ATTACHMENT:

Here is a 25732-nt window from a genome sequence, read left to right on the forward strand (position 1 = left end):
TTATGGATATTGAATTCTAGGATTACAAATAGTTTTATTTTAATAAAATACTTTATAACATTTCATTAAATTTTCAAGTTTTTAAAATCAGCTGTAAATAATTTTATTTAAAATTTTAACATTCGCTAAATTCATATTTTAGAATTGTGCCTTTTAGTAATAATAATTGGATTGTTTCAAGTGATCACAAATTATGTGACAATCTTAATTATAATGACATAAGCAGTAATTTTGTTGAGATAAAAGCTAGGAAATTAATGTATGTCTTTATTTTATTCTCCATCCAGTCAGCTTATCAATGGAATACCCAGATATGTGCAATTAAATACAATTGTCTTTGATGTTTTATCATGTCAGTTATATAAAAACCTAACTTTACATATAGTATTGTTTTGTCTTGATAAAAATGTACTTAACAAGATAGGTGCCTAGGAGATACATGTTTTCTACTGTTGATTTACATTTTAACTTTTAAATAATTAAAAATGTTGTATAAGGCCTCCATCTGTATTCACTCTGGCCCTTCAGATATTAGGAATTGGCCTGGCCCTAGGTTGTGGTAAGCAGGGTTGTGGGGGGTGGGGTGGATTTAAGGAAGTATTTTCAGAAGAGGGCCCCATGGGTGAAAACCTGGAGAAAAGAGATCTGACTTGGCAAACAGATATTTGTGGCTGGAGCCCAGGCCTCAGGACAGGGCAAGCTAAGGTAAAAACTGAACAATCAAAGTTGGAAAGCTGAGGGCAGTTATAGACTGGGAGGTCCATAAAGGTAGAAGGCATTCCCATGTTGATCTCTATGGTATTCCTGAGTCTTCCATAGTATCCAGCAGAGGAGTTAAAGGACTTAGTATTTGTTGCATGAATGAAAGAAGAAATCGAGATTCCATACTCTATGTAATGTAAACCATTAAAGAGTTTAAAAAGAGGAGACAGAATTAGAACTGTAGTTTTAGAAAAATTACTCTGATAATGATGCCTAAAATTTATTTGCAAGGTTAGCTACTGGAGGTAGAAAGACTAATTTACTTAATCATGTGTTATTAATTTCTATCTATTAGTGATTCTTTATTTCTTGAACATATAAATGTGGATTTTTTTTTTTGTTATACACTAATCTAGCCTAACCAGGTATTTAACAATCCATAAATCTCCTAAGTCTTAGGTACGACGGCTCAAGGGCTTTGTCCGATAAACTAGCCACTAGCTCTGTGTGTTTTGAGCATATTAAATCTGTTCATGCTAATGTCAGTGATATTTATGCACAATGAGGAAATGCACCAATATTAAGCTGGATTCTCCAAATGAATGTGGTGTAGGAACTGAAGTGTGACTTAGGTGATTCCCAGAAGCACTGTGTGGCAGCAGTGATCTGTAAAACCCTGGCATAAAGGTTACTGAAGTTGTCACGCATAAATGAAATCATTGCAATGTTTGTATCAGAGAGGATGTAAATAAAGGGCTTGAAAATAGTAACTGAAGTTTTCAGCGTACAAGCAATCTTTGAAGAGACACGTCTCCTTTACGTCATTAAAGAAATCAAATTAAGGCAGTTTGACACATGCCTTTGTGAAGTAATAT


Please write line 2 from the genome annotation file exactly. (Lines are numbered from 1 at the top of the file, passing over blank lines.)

TTATGGATATTGAATTCTAGGATTACAAATAGTTTTATTTTAATAAAATACTTTATAACATTTCATTAAATTTTCAAGTTTTTAAAATCAGCTGTAAATAATTTTATTTAAAATTTTAACATTCGCTAAATTCATATTTTAGAATTGTGCCTTTTAGTAATAATAATTGGATTGTTTCAAGTGATCACAAATTATGTGACAATCTTAATTATAATGACATAAGCAGTAATTTTGTTGAGATAAAAGCTAGGAAATTAATGTATGTCTTTATTTTATTCTCCATCCAGTCAGCTTATCAATGGAATACCCAGATATGTGCAATTAAATACAATTGTCTTTGATGTTTTATCATGTCAGTTATATAAAAACCTAACTTTACATATAGTATTGTTTTGTCTTGATAAAAATGTACTTAACAAGATAGGTGCCTAGGAGATACATGTTTTCTACTGTTGATTTACATTTTAACTTTTAAATAATTAAAAATGTTGTATAAGGCCTCCATCTGTATTCACTCTGGCCCTTCAGATATTAGGAATTGGCCTGGCCCTAGGTTGTGGTAAGCAGGGTTGTGGGGGGTGGGGTGGATTTAAGGAAGTATTTTCAGAAGAGGGCCCCATGGGTGAAAACCTGGAGAAAAGAGATCTGACTTGGCAAACAGATATTTGTGGCTGGAGCCCAGGCCTCAGGACAGGGCAAGCTAAGGTAAAAACTGAACAATCAAAGTTGGAAAGCTGAGGGCAGTTATAGACTGGGAGGTCCATAAAGGTAGAAGGCATTCCCATGTTGATCTCTATGGTATTCCTGAGTCTTCCATAGTATCCAGCAGAGGAGTTAAAGGACTTAGTATTTGTTGCATGAATGAAAGAAGAAATCGAGATTCCATACTCTATGTAATGTAAACCATTAAAGAGTTTAAAAAGAGGAGACAGAATTAGAACTGTAGTTTTAGAAAAATTACTCTGATAATGATGCCTAAAATTTATTTGCAAGGTTAGCTACTGGAGGTAGAAAGACTAATTTACTTAATCATGTGTTATTAATTTCTATCTATTAGTGATTCTTTATTTCTTGAACATATAAATGTGGATTTTTTTTTTTGTTATACACTAATCTAGCCTAACCAGGTATTTAACAATCCATAAATCTCCTAAGTCTTAGGTACGACGGCTCAAGGGCTTTGTCCGATAAACTAGCCACTAGCTCTGTGTGTTTTGAGCATATTAAATCTGTTCATGCTAATGTCAGTGATATTTATGCACAATGAGGAAATGCACCAATATTAAGCTGGATTCTCCAAATGAATGTGGTGTAGGAACTGAAGTGTGACTTAGGTGATTCCCAGAAGCACTGTGTGGCAGCAGTGATCTGTAAAACCCTGGCATAAAGGTTACTGAAGTTGTCACGCATAAATGAAATCATTGCAATGTTTGTATCAGAGAGGATGTAAATAAAGGGCTTGAAAATAGTAACTGAAGTTTTCAGCGTACAAGCAATCTTTGAAGAGACACGTCTCCTTTACGTCATTAAAGAAATCAAATTAAGGCAGTTTGACACATGCCTTTGTGAAGTAATAT